Analysis: Well our portfolio looks a bit different now (36% emerging markets, 31% commodities, 8% short the dollar, and 25% cash) than it did a quarter ago (27% emerging markets, 26% commodities, 9% bonds, 26% short the market, and 12% cash). Three months ago we were 26% short and now we are only 8% short…but that doesn’t mean we think things are looking up.

There is no arguing the fact that one thing is looking up, however: the market. Volatility—how much the market moves up or down—is a good measure of perceived risk: as investors perceive the market as more risky and uncertain and tend to sell, prices fall and volatility generally rises. But volatility has been declining sharply since the 2008 crash—as market values have risen—and in 4Q10, volatility for the S&P 500 fell below the 50-year average for the first time in over three years. Evidently, investors collectively believe that the risk of something bad happening has been reduced.

We demur.

We see giant multi-national banks that are still stuffed with toxic assets and riding for a fall, a USA real estate market with property values that are still overvalued, developed economy consumers who are still underemployed and overleveraged (especially in the USA), fast-growing emerging market economies that are by their very nature vulnerable to bubbles, and material sovereign debt risk. And, unfortunately, regardless of whether we put Republicans or Democrats in control of the government, our political leaders seem invariably intent on treating the symptoms of our illness, avoiding challenges to any entrenched elites, and hoping and praying they can muddle through with no ultimate crisis on their watch…even at the cost of leaving us with fewer resources to deal with our structural problems when we finally run out of effective delaying tactics.

Be that as it may, central banks in general are working in concert to hold down interest rates and expand liquidity in order to “stimulate” the economy. The Fed in particular is dispensing out $600 billion of financial Kool-Aid with their latest quantitative easing scheme (“QE2”), and funds are flowing into equities, driving market prices higher. Between the value distortions foisted on the market by the manipulations of the central banks and the machinations of the high frequency traders constantly threatening us with a flash crash or worse, the investing waters that appear so calm on the surface are actually quite roiled.

Conclusion: We are in the eye of the storm, and most everyone is sipping the QE2 Kool-Aid and singing Kum-Ba-Ya. Accordingly, it is time to make love, not war…but we remain prepared for both.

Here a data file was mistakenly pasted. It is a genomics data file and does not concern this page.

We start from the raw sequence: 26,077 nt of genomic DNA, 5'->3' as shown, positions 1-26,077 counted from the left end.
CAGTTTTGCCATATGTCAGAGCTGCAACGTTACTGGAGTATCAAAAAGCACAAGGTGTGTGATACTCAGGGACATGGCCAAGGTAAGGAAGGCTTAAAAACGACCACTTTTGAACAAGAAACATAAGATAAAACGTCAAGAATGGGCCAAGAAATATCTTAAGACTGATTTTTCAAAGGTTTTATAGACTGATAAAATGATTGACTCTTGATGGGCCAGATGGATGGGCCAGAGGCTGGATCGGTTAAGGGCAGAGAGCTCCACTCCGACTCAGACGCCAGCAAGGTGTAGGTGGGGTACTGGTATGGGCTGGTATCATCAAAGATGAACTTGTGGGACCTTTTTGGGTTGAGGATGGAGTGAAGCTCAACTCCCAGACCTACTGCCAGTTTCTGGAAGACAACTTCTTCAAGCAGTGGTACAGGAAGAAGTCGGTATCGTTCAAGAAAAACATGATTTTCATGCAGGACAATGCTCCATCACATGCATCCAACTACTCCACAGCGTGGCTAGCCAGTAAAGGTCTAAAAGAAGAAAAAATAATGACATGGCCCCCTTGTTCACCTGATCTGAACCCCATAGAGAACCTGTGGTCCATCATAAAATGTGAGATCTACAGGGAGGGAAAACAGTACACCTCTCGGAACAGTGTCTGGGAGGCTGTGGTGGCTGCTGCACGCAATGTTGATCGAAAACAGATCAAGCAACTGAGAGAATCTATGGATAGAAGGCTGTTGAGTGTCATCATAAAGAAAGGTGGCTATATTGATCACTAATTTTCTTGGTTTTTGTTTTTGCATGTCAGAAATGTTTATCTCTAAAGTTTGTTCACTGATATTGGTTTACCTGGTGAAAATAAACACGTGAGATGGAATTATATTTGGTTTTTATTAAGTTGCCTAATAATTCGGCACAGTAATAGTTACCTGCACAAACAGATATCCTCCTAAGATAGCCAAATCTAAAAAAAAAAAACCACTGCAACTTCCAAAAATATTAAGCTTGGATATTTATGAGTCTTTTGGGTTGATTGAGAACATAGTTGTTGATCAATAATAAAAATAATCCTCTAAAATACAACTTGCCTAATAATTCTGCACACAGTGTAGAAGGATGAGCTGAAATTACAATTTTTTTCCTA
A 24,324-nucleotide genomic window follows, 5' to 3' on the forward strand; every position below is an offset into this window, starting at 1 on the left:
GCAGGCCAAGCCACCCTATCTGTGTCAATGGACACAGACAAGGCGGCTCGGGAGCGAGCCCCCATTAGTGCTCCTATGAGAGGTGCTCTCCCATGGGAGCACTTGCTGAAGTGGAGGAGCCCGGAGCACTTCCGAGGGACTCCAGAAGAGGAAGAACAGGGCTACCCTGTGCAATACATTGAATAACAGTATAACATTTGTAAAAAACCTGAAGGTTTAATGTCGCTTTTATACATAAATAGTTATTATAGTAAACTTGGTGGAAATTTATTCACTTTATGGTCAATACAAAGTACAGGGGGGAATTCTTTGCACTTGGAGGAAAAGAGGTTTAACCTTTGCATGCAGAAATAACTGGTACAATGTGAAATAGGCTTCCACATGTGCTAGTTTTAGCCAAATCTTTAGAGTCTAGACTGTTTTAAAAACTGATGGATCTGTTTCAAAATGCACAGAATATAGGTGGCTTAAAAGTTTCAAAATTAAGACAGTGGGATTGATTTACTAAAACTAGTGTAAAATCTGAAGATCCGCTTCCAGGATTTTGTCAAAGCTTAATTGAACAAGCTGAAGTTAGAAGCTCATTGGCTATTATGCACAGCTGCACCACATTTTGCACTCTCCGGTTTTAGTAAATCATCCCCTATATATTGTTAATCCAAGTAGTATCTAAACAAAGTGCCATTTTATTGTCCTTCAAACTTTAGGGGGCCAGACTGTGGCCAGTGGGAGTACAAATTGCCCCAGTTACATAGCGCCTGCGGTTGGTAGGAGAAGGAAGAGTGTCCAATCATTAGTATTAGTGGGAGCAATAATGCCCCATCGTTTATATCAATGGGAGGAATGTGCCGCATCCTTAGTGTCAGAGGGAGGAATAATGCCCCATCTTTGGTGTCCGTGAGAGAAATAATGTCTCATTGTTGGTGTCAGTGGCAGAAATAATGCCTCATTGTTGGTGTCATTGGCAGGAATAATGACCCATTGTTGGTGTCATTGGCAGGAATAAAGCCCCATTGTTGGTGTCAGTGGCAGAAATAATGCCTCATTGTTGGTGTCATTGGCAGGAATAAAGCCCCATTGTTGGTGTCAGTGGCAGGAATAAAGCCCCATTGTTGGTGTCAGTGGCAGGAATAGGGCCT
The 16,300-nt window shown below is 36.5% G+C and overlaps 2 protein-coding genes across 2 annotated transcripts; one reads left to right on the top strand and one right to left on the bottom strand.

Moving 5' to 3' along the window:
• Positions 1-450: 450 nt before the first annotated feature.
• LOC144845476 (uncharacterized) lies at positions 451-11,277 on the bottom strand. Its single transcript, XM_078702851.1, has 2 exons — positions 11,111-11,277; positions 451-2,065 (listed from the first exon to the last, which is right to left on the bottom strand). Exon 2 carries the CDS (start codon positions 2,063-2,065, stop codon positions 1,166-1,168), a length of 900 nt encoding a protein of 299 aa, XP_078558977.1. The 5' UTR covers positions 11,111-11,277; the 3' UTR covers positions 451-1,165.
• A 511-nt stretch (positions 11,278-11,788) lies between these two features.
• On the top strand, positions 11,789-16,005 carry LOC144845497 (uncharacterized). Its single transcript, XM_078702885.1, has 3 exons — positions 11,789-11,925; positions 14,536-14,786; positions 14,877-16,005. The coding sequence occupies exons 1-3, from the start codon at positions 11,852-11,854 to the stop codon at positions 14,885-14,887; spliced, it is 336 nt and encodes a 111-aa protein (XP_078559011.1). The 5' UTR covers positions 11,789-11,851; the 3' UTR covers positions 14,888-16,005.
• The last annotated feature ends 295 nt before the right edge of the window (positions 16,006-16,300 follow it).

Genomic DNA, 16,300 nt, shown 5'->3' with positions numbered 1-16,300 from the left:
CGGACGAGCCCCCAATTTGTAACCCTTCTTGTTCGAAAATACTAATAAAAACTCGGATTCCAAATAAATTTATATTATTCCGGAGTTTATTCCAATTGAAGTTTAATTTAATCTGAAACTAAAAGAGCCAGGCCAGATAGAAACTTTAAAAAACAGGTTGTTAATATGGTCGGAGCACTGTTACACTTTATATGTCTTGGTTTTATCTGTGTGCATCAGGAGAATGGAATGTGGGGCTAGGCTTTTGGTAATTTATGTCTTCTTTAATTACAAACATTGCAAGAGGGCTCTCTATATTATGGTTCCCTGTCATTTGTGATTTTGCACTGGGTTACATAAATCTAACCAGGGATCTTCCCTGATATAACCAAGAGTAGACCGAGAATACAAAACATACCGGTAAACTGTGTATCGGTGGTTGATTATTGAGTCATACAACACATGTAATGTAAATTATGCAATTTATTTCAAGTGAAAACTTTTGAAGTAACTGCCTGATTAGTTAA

We now hold all long emerging market ETFs for all four BRIC nations in the portfolio: Brasil (EWX), Russia (RSX), India (IFN), and China (FXI). We believe that in a deleveraging environment, the economies that are still growing will fare far better than those that are not and we expect that non-dollar-denominated assets to do better than those tied to the greenback. Thus these emerging market long positions will be the last we will surrender if and when things get really dicey.

In the face of QE2 and the continued runup in the price of equities, we dumped our index shorts and—out of concern for possibly rising interest rates—our corporate bond fund. So far, the combination of continued slack consumer demand and Eurozone sovereign debt risk has kept the dollar strong, but against the likelihood that its decline will resume and even speedup, we added the short dollar ETF (UDN). We also still have three long commodity plays: the agriculture ETF (DBA) and precious metals ETFs for gold (GLD) and silver (SLV).

Although we are mostly long now in congruence with the prevailing love fest, we remain vigilant as to a potential turning of the tide. In times of heightened uncertainty, valuations can fluctuate wildly and the preservation of capital takes precedence over meeting any target ROI. To that end, when the phantasmic prospect of sustained economic growth sans serious deleveraging fades—that is, when the Kool-Aid runs out—we are prepared to unload our long positions, possibly excepting the precious metal funds, and short the indices again.

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Market volatility down again in 4Q10

Posted by intelledgement on Wed, 12 Jan 11

Well…we don’t think things are back to normal, but stock market investors sure seem to. Volatility—a good indicator of perceived risk—dropped below the 50-year average for the first time in three years in 4Q10 and overall, 2010 was just 19% above average (way down from 2008-9). For the details, check out “For Market Volatility, No News Is Good News,” published on The Motley Fool website.

Previous volatility-related articles:

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Activision Blizzard (ATVI) update #21—Why do we love Activision Blizzard?

Posted by intelledgement on Sun, 02 Jan 11

Well…actually, we don’t. Or at least we try not to. Our relationship with the stocks in our Intelledgement Speculative Opportunity Portfolio (ISOP) is based mostly on enlightened mutual financial self interest.

The company originally sold shares to the public in order to raise capital; they could only be successful in this if the buyers thought the stock price was likely to go up. So the company have an interest in seeing the share value appreciate because it makes it easier for them to raise more capital in the future, if necessary, and makes the treasury stock they still own more valuable for purposes of acquisitions.

We buy (or occasionally sell short) shares of a company’s stock because we believe the value of the stock as determined by the market is—or soon will be—out of whack with the true value of the company.

Should either party decide it is not in their best interest to continue the relationship, it ends. Either we unload the position or the company “goes private,” buying back all the stock in the hands of outside shareholders (rare, but it does happen). No regrets. No emotional entanglements.